Two College of Nursing Faculty Selected for State and National Fellowships

SPOKANE, Wash. — Two Intercollegiate College of Nursing/Washington State University College of Nursing faculty members recently received recognition by state and national organizations.

Dr. Margaret Bruya, DNSc, ARNP, professor, was inducted into the American Academy of Nursing this month. Dr. Lorna Schumann, PhD, ARNP, associate professor, was inducted into the American Academy of Nurse Practitioners in June. Schumann also recently received the Excellence for Nurse Practitioners Award for the state of Idaho presented by the American Academy of Nurse Practitioners.

“The work that Drs. Bruya and Schumann are doing has positively affected hundreds of people, from those in desperate need in our Spokane community to people in need within our global community,” said Dorothy Detlor, dean of the ICNE/WSU College of Nursing. “We are proud and honored to have these exemplary nurses on our academic team.”

Fellows are chosen by these academies for outstanding contributions made to the field of nursing through research, clinical practice, education and/or health policy.

In addition to her extensive research in the area of medical-surgical and critical care nursing, Bruya has maintained a clinical practice along with her full-time responsibilities in a faculty role. As part of her efforts at the College of Nursing, Bruya co-founded the college’s People’s Clinic, a nurse-managed community health clinic located at the YWCA in downtown Spokane.

People’s Clinic was established to increase access to quality health care for homeless, uninsured or underinsured Spokane residents. It was through her vision and leadership that Bruya recognized the need for the clinic. Her perseverance led to securing the funds and community partnerships that made the clinic a reality in 1998. For this effort, Bruya received the Loretta C. Ford National Leadership Award in l999. She has also served on the Washington State Quality Assurance Commission since 1984, being commission chair twice, and on the Spokane Mental Health Board of Directors since 1994.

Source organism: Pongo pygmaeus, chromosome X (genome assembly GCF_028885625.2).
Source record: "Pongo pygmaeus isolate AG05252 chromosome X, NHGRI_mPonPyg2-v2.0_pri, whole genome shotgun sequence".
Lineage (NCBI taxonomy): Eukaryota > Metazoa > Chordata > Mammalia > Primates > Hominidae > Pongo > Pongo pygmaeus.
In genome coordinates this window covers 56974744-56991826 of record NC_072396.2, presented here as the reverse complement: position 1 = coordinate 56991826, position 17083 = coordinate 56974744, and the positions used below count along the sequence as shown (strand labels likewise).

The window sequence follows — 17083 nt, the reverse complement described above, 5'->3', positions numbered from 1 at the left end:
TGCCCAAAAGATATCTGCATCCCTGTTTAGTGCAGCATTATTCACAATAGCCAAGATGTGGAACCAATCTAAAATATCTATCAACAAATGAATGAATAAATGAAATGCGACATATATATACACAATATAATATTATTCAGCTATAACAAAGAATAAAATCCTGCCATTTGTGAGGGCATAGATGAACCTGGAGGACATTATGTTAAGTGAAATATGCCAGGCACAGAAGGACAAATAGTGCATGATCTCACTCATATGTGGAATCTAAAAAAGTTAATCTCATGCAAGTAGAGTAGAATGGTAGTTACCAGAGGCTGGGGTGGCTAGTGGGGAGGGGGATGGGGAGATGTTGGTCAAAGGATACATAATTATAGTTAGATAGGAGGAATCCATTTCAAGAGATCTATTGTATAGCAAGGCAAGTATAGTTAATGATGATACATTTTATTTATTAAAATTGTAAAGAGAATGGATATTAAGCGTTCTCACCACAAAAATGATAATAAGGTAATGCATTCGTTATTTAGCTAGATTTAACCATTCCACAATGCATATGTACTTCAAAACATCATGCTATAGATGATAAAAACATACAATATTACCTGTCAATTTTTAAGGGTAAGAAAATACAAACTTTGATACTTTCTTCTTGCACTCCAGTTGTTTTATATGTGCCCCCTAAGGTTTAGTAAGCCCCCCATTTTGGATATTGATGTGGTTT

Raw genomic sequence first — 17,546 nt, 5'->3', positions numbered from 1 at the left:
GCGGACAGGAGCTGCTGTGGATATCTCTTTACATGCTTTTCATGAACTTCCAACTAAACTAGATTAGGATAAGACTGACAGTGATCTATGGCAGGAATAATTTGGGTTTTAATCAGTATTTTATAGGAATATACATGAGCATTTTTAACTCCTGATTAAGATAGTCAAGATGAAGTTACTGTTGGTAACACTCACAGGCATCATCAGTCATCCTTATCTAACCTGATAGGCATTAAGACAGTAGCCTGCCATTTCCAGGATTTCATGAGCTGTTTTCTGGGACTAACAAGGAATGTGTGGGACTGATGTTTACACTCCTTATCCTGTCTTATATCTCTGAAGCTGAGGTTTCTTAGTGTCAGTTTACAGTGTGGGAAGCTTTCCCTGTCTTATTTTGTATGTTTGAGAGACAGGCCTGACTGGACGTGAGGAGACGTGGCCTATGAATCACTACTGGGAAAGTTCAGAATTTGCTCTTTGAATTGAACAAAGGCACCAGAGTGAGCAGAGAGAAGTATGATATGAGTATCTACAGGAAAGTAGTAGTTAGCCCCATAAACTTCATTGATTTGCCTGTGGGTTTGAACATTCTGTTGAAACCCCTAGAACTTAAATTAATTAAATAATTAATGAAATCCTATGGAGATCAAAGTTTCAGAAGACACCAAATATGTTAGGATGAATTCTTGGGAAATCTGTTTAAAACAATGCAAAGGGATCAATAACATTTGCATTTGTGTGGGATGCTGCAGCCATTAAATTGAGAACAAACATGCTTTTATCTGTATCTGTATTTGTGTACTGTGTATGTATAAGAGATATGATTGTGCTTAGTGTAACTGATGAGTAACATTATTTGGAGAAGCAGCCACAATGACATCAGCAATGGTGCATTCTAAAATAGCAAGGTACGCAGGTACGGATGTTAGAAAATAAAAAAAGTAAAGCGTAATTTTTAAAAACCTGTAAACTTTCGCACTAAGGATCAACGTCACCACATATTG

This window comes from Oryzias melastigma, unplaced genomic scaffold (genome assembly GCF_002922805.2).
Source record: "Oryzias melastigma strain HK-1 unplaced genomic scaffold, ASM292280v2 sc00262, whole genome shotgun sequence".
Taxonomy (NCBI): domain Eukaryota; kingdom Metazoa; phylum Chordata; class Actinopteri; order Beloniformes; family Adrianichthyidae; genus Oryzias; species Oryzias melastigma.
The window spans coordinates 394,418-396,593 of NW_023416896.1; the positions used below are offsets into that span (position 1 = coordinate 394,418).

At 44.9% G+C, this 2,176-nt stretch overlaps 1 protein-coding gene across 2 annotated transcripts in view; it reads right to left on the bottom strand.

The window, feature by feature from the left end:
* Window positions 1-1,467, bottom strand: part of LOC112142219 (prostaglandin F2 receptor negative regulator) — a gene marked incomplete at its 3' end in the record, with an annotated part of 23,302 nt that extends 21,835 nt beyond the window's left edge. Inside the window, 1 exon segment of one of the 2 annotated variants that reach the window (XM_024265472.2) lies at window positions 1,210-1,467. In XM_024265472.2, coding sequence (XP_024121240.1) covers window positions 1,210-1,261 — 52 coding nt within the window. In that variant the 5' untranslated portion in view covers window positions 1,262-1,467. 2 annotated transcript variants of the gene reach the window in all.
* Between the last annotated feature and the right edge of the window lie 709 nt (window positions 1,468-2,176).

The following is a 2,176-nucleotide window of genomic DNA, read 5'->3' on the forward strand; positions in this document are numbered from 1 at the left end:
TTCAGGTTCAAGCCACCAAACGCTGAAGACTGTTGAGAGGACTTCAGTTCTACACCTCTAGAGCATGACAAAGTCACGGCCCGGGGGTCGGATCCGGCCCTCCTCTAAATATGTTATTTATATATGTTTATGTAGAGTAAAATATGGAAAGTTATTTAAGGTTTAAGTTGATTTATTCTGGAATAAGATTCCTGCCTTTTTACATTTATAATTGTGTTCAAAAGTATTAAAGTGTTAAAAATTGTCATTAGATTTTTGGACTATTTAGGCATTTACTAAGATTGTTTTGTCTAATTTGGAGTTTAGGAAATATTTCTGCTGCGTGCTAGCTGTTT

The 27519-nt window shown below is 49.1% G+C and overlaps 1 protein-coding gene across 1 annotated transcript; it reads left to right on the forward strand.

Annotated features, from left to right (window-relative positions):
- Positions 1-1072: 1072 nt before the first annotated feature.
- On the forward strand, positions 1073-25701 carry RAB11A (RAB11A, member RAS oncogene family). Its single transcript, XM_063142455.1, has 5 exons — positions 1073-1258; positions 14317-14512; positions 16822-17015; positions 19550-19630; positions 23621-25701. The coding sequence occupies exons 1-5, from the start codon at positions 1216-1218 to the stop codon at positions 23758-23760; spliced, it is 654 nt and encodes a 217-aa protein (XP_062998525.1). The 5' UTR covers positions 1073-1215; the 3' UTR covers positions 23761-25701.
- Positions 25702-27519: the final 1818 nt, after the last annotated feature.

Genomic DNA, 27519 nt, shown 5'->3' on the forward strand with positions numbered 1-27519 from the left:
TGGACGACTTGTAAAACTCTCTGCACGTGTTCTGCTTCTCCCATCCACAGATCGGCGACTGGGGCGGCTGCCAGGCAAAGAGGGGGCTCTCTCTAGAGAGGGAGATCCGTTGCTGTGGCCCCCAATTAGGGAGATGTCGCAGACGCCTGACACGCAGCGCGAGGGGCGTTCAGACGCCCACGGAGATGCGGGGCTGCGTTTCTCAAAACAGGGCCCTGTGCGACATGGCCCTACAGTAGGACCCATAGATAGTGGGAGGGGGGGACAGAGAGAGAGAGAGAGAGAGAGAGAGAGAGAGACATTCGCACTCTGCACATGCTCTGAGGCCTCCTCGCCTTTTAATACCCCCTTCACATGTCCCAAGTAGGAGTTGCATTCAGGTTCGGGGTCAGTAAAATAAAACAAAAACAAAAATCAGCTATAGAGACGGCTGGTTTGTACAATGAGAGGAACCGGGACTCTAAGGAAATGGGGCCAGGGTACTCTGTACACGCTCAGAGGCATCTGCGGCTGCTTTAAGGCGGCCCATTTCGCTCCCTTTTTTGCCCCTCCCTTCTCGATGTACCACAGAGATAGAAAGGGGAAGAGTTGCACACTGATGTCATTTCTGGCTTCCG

Schumann is a family nurse practitioner whose work includes 26 years of clinical practice and 19 years at the College of Nursing. She is considered a clinical expert and an exceptional educator who motivates students to get involved in health policy and global health care. Her primary research focus is in multiple sclerosis.

Last year, Schumann led a nine-person team of nurses and nursing students to bring much-needed medical attention to orphaned children in Tegucigalpa, Honduras. She and a five-person team are in Honduras again this week.

Established in 1968, the ICNE/WSU College of Nursing is the nation’s first, oldest and most comprehensive nursing education consortium. The college offers baccalaureate, graduate and professional development course work to nursing students enrolled through its four consortium partners, Eastern Washington University, Gonzaga University, Washington State University and Whitworth College. Each year, the college educates more than 600 graduate and upper-division undergraduate students and prepares more entry-level nurses than any other educational institution in the state. For more information about the ICNE/WSU College of Nursing, visit the college Web site at